Lung function in young adults and risk of cardiovascular events over 29 years: The CARDIA study

Academic Article

Abstract

  • © 2018 The Authors. Background-Diminished peak lung function in young adulthood is a risk factor for future chronic obstructive pulmonary disease. The association between lung disease and cardiovascular disease later in life is well documented. Whether peak lung function measured in young adulthood is associated with risk of future cardiovascular events is unknown. Methods and Results-CARDIA (The Coronary Artery Risk Development in Young Adults) study is a prospective, multicenter, community-based, longitudinal cohort study including 4761 participants aged 18 to 30 years with lung function testing we investigated the association between lung health in young adulthood and risk of subsequent cardiovascular events. We performed Cox proportional hazards regression to test the association between baseline and years 10 and 20 pulmonary function with incident cardiovascular events. Linear and logistic regression was performed to explore the associations of lung function with development of risk factors for cardiovascular disease as well as carotid intima-media thickness and coronary artery calcified plaque. At baseline, mean age (±SD) was 24.9±3.6 years. Baseline forced expiratory volume in 1 second (hazard ratio) per -10- unit decrement in percent predicted forced expiratory volume in 1 second (hazard ratio, 1.18; 95% CI, 1.06-1.31 [P=0.002]) and FVC per -10-unit decrement in percent predicted FVC (hazard ratio, 1.19; 95% CI, 1.06-1.33 [P=0.003]) were associated with future cardiovascular events independent of traditional cardiovascular risk factors. Baseline lung function was associated with heart failure and cerebrovascular events but not coronary artery disease events. Conclusions-Lung function in young adulthood is independently associated with cardiovascular events into middle age. This association appears to be driven by heart failure and cerebrovascular events rather than coronary heart disease. Clinical Trial Registration-URL: https://www.clinicaltrials.gov. Unique identifier: NCT00005130.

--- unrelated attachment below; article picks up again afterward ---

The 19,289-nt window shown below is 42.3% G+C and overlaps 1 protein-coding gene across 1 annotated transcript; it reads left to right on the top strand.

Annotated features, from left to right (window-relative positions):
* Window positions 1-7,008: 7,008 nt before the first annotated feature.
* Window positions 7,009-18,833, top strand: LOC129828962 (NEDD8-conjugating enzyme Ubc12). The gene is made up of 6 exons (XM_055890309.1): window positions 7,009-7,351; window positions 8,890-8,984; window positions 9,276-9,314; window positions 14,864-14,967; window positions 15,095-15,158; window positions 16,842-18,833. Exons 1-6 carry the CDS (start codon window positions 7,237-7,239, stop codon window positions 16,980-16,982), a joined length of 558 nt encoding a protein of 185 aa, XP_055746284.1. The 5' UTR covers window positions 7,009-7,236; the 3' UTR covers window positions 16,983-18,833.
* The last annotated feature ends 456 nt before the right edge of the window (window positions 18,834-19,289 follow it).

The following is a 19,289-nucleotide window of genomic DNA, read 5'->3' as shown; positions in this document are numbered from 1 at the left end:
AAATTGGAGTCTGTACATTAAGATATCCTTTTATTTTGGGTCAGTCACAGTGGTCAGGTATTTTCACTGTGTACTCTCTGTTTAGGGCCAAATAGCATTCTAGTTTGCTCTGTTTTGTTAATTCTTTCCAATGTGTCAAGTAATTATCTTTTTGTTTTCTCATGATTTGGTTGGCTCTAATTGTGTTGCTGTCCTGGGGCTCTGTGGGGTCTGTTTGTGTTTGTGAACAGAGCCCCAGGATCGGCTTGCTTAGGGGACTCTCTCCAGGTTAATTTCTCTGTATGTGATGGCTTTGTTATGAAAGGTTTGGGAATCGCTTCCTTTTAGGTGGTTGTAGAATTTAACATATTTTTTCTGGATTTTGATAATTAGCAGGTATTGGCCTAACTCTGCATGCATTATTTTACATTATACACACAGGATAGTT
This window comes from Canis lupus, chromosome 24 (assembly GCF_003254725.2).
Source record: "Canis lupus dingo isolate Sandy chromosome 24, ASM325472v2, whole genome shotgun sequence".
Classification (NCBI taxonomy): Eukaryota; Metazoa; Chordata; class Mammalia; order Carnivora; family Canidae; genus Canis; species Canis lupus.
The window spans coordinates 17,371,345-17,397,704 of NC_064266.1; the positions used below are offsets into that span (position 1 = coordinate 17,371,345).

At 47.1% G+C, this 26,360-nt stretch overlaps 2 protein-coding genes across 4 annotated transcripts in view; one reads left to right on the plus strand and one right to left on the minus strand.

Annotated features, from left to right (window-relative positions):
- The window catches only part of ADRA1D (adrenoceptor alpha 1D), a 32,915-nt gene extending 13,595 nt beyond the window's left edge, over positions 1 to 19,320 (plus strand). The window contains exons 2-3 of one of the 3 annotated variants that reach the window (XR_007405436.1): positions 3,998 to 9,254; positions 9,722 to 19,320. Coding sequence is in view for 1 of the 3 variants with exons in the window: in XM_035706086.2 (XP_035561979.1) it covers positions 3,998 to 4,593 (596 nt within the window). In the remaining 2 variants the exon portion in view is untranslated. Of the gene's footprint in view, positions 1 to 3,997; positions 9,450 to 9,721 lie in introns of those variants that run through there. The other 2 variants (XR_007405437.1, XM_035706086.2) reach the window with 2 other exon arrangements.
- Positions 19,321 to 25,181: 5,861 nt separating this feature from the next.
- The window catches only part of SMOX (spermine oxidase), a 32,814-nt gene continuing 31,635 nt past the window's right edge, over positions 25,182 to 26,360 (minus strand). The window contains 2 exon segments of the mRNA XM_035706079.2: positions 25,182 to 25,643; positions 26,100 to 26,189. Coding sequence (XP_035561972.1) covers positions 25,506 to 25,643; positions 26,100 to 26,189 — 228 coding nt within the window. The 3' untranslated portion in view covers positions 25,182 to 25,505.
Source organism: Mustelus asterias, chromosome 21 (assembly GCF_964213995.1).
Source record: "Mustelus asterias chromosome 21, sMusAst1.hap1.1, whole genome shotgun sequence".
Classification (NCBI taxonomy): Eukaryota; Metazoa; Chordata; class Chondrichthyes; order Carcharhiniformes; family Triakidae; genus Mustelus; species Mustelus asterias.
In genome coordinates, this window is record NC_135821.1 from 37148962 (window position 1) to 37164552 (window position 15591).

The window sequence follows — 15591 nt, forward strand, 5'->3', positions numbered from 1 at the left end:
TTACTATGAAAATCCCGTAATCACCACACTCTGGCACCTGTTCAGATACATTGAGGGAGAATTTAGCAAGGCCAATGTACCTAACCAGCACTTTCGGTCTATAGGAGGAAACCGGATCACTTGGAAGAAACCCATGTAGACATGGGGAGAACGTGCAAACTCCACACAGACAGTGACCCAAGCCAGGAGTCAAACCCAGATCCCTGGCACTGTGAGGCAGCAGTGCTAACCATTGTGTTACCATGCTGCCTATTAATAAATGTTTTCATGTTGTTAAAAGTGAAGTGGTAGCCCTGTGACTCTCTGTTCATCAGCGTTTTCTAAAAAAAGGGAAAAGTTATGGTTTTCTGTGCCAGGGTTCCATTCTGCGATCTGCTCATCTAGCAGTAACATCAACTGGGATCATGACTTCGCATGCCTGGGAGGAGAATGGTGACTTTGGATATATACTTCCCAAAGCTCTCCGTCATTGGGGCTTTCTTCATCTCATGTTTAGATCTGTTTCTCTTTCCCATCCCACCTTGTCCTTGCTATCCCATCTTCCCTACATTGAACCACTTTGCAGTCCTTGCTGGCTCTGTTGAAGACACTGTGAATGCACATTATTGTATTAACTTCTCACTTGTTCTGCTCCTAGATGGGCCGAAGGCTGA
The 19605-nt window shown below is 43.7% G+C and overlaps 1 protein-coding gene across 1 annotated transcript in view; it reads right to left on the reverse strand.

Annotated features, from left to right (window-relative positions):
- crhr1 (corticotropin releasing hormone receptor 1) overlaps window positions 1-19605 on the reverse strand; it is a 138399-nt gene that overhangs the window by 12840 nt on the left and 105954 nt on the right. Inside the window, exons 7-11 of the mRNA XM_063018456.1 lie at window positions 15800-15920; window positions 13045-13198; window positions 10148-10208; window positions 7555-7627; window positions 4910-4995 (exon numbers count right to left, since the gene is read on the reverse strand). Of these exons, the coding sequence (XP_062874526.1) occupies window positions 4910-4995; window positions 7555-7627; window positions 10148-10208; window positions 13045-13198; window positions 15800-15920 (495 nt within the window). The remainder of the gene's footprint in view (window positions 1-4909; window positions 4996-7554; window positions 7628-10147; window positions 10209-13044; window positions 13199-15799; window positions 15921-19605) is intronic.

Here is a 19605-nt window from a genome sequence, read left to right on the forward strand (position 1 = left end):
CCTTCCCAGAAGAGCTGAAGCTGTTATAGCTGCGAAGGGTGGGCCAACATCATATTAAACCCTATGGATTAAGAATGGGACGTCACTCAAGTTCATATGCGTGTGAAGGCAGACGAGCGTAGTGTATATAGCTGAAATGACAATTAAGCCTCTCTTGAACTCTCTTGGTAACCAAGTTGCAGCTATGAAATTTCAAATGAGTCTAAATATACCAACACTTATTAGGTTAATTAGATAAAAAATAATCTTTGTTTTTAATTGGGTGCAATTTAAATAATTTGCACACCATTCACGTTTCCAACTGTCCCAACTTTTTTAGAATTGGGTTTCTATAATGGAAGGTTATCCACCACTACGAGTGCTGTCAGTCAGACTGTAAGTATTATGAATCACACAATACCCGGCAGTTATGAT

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    Author List

  • Cuttica MJ; Colangelo LA; Dransfield MT; Bhatt SP; Rana JS; Jacobs DR; Thyagarajan B; Sidney S; Lewis CE; Liu K
  • Volume

  • 7
  • Issue

  • 24